COVID vaccines saved 20 million lives in first year, say scientists

COVID vaccines saved 20 million lives in first year, say scientists

Nearly 20 million lives were saved by COVID-19 vaccines during its first year, but even more deaths could have been avoided if international vaccine targets had been met, researchers reported Thursday.

On December 8, 2020, a retired clerk in England received the first dose of what would become a global vaccination campaign. In the next 12 months, more than 4.3 billion people worldwide queued for vaccines.

The effort, while marred by persistent inequalities, prevented deaths on an unimaginable scale, said Oliver Watson of Imperial College London, who led the new modeling study.

“Catastrophic would be the first word that comes to mind,” Watson said of the outcome if vaccines were not available to fight the coronavirus. The findings “quantify how much worse the pandemic could have been if we didn’t have these vaccines.”

The researchers used data from 185 countries to estimate that vaccines prevented 4.2 million deaths from COVID-19 in India, 1.9 million in the United States, 1 million in Brazil, 631,000 in France and 507,000 in the United Kingdom.

Another 600,000 deaths would have been avoided if the World Health Organization’s target of 40% vaccine coverage by the end of 2021 had been met, according to the study published Thursday in the journal Lancet Infectious Diseases.

The main finding – 19.8 million deaths from COVID-19 were averted – is based on estimates of how many more deaths than normal occurred during the period. Using just reported COVID-19 deaths, the same model generated 14.4 million vaccine-prevented deaths.

London scientists excluded China because of uncertainty surrounding the effect of the pandemic on deaths there and its huge population.

The study has other limitations. The researchers did not include how the virus might have mutated differently in the absence of vaccines. And they didn’t take into account how lockdowns or mask use might have changed if vaccines weren’t available.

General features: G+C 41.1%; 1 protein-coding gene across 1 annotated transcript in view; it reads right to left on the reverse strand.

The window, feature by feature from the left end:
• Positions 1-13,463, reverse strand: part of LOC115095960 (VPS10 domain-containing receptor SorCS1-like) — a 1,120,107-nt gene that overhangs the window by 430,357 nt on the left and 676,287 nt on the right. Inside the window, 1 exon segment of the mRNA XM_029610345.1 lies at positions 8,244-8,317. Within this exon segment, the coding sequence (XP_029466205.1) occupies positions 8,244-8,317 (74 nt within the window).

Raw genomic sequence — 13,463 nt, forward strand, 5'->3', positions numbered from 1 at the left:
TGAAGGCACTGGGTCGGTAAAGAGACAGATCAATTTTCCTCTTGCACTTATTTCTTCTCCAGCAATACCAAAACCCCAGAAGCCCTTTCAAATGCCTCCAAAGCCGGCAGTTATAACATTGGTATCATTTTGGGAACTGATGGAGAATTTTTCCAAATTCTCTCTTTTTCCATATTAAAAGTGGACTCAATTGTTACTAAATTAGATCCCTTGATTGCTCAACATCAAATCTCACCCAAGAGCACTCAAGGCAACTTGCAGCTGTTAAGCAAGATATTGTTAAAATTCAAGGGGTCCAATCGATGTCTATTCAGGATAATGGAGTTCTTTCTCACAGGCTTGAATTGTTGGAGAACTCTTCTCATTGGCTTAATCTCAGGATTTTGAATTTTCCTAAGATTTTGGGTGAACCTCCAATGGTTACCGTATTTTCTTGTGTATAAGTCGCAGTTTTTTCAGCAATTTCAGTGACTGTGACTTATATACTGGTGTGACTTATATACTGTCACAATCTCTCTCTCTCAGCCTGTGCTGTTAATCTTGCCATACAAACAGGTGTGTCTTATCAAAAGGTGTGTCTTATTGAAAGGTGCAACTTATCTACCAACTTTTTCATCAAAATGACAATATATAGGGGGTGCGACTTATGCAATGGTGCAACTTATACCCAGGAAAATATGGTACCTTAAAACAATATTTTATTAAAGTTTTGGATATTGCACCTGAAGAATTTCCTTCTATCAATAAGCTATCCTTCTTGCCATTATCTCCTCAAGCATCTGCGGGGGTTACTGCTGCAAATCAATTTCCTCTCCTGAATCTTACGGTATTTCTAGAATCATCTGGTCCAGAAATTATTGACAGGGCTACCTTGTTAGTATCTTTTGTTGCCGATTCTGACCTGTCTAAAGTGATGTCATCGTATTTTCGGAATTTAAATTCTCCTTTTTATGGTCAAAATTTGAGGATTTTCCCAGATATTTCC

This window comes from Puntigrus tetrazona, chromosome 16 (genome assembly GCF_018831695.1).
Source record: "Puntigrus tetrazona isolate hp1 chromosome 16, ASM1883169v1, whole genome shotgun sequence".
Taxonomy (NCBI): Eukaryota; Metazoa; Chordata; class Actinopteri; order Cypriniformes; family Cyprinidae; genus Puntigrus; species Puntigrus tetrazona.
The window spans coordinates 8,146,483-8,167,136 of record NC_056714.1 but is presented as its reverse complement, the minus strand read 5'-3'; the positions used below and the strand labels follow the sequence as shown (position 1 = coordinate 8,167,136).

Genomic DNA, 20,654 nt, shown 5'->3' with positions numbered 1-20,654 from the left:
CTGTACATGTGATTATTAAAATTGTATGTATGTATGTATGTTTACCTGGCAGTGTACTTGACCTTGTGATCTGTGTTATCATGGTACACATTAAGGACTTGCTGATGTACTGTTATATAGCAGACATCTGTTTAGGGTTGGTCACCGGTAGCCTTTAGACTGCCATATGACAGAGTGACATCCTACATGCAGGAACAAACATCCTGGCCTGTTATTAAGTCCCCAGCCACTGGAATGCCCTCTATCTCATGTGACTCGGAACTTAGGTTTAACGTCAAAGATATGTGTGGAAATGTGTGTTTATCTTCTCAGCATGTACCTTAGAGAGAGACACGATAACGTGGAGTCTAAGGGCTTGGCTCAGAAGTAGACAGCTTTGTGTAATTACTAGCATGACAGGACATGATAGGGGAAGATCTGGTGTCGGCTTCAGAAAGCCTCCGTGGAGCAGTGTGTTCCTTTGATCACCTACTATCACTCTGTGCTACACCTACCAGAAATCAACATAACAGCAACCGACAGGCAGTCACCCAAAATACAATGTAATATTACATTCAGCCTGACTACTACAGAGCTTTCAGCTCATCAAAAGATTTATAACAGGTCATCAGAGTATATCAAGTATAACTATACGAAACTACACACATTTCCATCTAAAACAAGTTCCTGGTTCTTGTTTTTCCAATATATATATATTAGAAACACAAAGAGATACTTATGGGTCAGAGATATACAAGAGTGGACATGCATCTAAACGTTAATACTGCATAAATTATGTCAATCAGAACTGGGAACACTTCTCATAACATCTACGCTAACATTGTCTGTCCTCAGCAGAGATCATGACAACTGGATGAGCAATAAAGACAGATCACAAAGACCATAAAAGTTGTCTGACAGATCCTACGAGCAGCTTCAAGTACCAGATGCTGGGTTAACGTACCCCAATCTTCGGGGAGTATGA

Another modeling group used a different approach to estimate that 16.3 million deaths from COVID-19 were prevented by vaccines. This work, from the Institute for Health Metrics and Evaluation in Seattle, has not been published.

In the real world, people wear masks more often when cases are on the rise, said Ali Mokdad of the institute, and the 2021 delta wave without vaccines would have sparked a major political response.

“We may disagree on the number of scientists, but we all agree that COVID vaccines have saved many lives,” Mokdad said.

The findings underscore both the achievements and shortcomings of the vaccination campaign, said Adam Finn of Bristol Medical School in England, who, like Mokdad, was not involved in the study.

“While we did really well this time – we saved millions and millions of lives – we could have done better and we should do better in the future,” Finn said.

Funding came from several groups, including WHO; the UK Medical Research Council; Gavi, the Vaccine Alliance; and the Bill and Melinda Gates Foundation.

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AP health and science reporter Havovi Todd contributed.

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The Associated Press Department of Health and Science receives support from the Science Education Department of the Howard Hughes Medical Institute. The AP is solely responsible for all content.

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